I’m dumping my unwanted Yellow Pages at the front door of Perkins Cole, the lawyers representing the directory publishers.
Their Seattle office address is:
1201 Third Avenue
Here’s the Perkins Cole press release gloating about their victory:
http://tinyurl.com/b6tdda9 I used our (now illegal) City of Seattle opt-out list to refuse delivery of any directories. If I receive any, I’m delivering them to the PerkinsCole offices.
If several people got together, recruited their friends and divided up the book, they could send an email to every advertiser in the book with a picture of the directory in the recycling bin. Add the message “Please don’t waste your money sending me stuff for my recycling bin.”
Enough of that would kill the business model.
To defeat them within the confines of market-capitalism, organise boycotts of the companies whose paid advertisements fund them. It’s sad that democracy isn’t enough.
Laughable. The First Amendment has always protected “corporate personhood.” It’s about freedom of the press and religion. That includes newspapers and religious organizations, both of which are typically incorporated. An note that almost all newspapers and broadcasters in this country are corporate and commercial.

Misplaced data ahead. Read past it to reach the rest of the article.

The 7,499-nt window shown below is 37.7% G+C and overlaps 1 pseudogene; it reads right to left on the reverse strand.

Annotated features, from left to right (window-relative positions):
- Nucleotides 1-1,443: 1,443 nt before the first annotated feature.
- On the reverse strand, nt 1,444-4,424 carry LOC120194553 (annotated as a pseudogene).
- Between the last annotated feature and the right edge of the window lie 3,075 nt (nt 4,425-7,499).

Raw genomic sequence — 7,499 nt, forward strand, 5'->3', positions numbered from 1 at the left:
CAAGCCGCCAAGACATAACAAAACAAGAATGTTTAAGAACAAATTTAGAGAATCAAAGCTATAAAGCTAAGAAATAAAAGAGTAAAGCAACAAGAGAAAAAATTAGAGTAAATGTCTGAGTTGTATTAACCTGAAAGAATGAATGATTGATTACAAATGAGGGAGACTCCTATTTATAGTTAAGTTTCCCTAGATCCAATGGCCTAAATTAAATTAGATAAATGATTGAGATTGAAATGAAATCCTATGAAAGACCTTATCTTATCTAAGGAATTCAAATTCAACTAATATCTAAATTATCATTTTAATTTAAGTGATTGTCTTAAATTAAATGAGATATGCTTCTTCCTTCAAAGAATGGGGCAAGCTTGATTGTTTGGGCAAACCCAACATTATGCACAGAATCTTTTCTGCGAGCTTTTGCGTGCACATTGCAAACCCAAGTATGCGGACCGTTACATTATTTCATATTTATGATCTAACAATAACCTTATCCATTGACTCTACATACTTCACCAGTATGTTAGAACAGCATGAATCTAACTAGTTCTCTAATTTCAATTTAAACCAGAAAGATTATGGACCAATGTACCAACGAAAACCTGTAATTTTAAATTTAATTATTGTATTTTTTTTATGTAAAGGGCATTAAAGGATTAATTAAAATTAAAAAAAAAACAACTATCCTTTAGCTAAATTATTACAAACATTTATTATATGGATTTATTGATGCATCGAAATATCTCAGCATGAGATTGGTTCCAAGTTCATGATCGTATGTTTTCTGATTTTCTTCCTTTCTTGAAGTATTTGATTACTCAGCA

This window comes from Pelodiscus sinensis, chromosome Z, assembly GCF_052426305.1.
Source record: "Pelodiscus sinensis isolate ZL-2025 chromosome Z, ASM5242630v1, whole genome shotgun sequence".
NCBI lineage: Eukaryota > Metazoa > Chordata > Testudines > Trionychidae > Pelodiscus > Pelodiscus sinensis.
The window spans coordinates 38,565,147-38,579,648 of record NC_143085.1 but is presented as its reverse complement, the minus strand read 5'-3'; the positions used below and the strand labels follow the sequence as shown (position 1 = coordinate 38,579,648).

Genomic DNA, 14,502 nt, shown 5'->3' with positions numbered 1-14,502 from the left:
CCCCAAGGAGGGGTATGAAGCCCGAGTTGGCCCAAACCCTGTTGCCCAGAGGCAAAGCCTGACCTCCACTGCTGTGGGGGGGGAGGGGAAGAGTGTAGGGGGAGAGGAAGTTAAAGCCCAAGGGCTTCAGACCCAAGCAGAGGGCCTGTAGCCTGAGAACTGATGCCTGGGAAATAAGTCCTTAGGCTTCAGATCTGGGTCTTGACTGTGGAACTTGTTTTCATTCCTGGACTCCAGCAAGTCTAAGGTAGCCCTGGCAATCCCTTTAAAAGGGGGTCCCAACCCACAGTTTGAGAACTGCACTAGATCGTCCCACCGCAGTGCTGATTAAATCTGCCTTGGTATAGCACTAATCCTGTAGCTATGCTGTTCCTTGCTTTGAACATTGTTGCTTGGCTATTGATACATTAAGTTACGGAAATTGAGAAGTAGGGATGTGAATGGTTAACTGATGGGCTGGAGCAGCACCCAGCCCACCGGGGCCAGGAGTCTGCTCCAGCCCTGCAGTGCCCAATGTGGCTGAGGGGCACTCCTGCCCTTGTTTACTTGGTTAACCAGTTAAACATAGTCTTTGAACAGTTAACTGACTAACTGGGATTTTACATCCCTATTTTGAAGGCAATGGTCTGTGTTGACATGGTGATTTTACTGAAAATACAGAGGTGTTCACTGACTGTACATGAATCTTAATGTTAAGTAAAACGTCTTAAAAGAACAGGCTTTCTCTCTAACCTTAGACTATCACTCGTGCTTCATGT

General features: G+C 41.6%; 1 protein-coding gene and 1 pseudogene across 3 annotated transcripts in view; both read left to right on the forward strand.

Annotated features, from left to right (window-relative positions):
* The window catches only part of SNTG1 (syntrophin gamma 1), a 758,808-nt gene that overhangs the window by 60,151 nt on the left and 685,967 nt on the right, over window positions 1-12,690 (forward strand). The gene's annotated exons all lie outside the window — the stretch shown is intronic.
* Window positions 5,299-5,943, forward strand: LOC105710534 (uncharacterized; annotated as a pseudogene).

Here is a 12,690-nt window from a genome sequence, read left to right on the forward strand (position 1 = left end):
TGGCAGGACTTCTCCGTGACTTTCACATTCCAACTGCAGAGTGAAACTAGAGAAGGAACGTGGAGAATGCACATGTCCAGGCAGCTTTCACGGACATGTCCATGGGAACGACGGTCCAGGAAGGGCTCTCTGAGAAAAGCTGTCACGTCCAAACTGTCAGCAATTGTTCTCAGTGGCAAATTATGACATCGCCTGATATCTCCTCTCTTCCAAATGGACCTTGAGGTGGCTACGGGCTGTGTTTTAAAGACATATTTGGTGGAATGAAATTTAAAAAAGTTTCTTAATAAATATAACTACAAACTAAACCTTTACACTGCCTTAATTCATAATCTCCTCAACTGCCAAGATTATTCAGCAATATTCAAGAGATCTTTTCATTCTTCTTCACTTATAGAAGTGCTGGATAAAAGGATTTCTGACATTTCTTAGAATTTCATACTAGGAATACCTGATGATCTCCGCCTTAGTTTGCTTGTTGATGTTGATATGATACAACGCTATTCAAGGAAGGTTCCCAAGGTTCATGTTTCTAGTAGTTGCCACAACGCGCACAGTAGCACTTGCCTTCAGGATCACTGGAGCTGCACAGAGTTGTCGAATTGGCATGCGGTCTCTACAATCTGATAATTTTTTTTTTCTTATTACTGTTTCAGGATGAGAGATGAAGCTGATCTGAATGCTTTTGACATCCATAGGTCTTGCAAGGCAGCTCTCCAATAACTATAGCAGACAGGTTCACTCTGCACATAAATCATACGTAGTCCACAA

All the recent US Supreme Court decision ruled is that in the political arena there can’t be one set of rules for some incorporated bodies, say unions, and another for other for other incorporated bodies, say GM or the Sierra Club.
The real losers in the former state of affairs weren’t giant commercial corporations, who typical don’t want to upset either political party and any major candidate, but no-profit organizations, which were excluded from the special campaign-spending benefits accorded unions.
Besides, the effect of this money for advertising is vastly overrated. If you look at the political donations to the 2014, the top 13 donors gave to Democrats. You’re at #14 before you find a donor who tilted Republican. The Democrats really are the party of the rich. By the way, the Koch brothers came in way down the list at #24.
And yet what happened in those 2014 elections? Despite all that money from rich liberals, the Democrats suffered the worst political stomping since the 1920s, almost a century ago.
In fact, I’m tempted to suggest that it was because of those liberal Democrats that the Democrats did so badly. People don’t like the direction the billionaire’s candidate, the less-than-stellar Obama, is taking the country, either with Obamacare or in his foreign policies.